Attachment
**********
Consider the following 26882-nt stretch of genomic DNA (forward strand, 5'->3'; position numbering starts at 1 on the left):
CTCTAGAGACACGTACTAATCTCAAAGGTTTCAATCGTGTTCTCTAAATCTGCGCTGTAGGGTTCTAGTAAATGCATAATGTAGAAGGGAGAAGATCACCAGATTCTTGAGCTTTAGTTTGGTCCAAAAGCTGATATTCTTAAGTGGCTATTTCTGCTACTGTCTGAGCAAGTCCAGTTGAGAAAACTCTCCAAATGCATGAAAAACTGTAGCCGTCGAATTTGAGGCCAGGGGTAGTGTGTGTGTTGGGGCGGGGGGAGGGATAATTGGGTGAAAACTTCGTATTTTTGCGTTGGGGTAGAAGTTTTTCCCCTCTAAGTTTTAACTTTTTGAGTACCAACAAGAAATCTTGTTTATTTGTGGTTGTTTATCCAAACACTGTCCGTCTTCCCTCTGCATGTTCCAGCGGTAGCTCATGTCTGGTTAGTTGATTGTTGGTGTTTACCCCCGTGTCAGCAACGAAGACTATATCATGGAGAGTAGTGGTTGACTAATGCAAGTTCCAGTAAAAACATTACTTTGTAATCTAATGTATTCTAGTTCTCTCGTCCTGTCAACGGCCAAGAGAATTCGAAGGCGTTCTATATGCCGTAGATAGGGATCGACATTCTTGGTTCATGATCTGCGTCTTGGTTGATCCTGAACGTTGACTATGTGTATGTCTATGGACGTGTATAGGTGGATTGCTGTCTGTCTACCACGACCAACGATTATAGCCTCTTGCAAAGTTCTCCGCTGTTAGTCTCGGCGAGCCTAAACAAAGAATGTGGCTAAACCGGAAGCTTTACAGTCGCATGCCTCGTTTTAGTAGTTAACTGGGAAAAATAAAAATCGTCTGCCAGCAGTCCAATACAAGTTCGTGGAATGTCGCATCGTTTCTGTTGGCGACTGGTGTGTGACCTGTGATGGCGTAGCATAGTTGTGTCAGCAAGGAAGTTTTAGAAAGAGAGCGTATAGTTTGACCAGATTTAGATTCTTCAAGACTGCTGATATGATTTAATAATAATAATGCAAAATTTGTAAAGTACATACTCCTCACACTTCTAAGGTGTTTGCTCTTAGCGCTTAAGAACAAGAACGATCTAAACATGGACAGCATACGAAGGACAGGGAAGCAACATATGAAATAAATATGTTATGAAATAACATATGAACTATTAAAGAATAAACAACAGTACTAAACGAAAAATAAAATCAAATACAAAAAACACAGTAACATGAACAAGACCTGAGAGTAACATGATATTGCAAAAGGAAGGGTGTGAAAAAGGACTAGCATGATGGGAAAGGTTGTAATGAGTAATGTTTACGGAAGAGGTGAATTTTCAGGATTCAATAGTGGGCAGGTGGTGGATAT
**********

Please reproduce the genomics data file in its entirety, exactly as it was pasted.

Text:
Consider the following 26882-nt stretch of genomic DNA (forward strand, 5'->3'; position numbering starts at 1 on the left):
CTCTAGAGACACGTACTAATCTCAAAGGTTTCAATCGTGTTCTCTAAATCTGCGCTGTAGGGTTCTAGTAAATGCATAATGTAGAAGGGAGAAGATCACCAGATTCTTGAGCTTTAGTTTGGTCCAAAAGCTGATATTCTTAAGTGGCTATTTCTGCTACTGTCTGAGCAAGTCCAGTTGAGAAAACTCTCCAAATGCATGAAAAACTGTAGCCGTCGAATTTGAGGCCAGGGGTAGTGTGTGTGTTGGGGCGGGGGGAGGGATAATTGGGTGAAAACTTCGTATTTTTGCGTTGGGGTAGAAGTTTTTCCCCTCTAAGTTTTAACTTTTTGAGTACCAACAAGAAATCTTGTTTATTTGTGGTTGTTTATCCAAACACTGTCCGTCTTCCCTCTGCATGTTCCAGCGGTAGCTCATGTCTGGTTAGTTGATTGTTGGTGTTTACCCCCGTGTCAGCAACGAAGACTATATCATGGAGAGTAGTGGTTGACTAATGCAAGTTCCAGTAAAAACATTACTTTGTAATCTAATGTATTCTAGTTCTCTCGTCCTGTCAACGGCCAAGAGAATTCGAAGGCGTTCTATATGCCGTAGATAGGGATCGACATTCTTGGTTCATGATCTGCGTCTTGGTTGATCCTGAACGTTGACTATGTGTATGTCTATGGACGTGTATAGGTGGATTGCTGTCTGTCTACCACGACCAACGATTATAGCCTCTTGCAAAGTTCTCCGCTGTTAGTCTCGGCGAGCCTAAACAAAGAATGTGGCTAAACCGGAAGCTTTACAGTCGCATGCCTCGTTTTAGTAGTTAACTGGGAAAAATAAAAATCGTCTGCCAGCAGTCCAATACAAGTTCGTGGAATGTCGCATCGTTTCTGTTGGCGACTGGTGTGTGACCTGTGATGGCGTAGCATAGTTGTGTCAGCAAGGAAGTTTTAGAAAGAGAGCGTATAGTTTGACCAGATTTAGATTCTTCAAGACTGCTGATATGATTTAATAATAATAATGCAAAATTTGTAAAGTACATACTCCTCACACTTCTAAGGTGTTTGCTCTTAGCGCTTAAGAACAAGAACGATCTAAACATGGACAGCATACGAAGGACAGGGAAGCAACATATGAAATAAATATGTTATGAAATAACATATGAACTATTAAAGAATAAACAACAGTACTAAACGAAAAATAAAATCAAATACAAAAAACACAGTAACATGAACAAGACCTGAGAGTAACATGATATTGCAAAAGGAAGGGTGTGAAAAAGGACTAGCATGATGGGAAAGGTTGTAATGAGTAATGTTTACGGAAGAGGTGAATTTTCAGGATTCAATAGTGGGCAGGTGGTGGATAT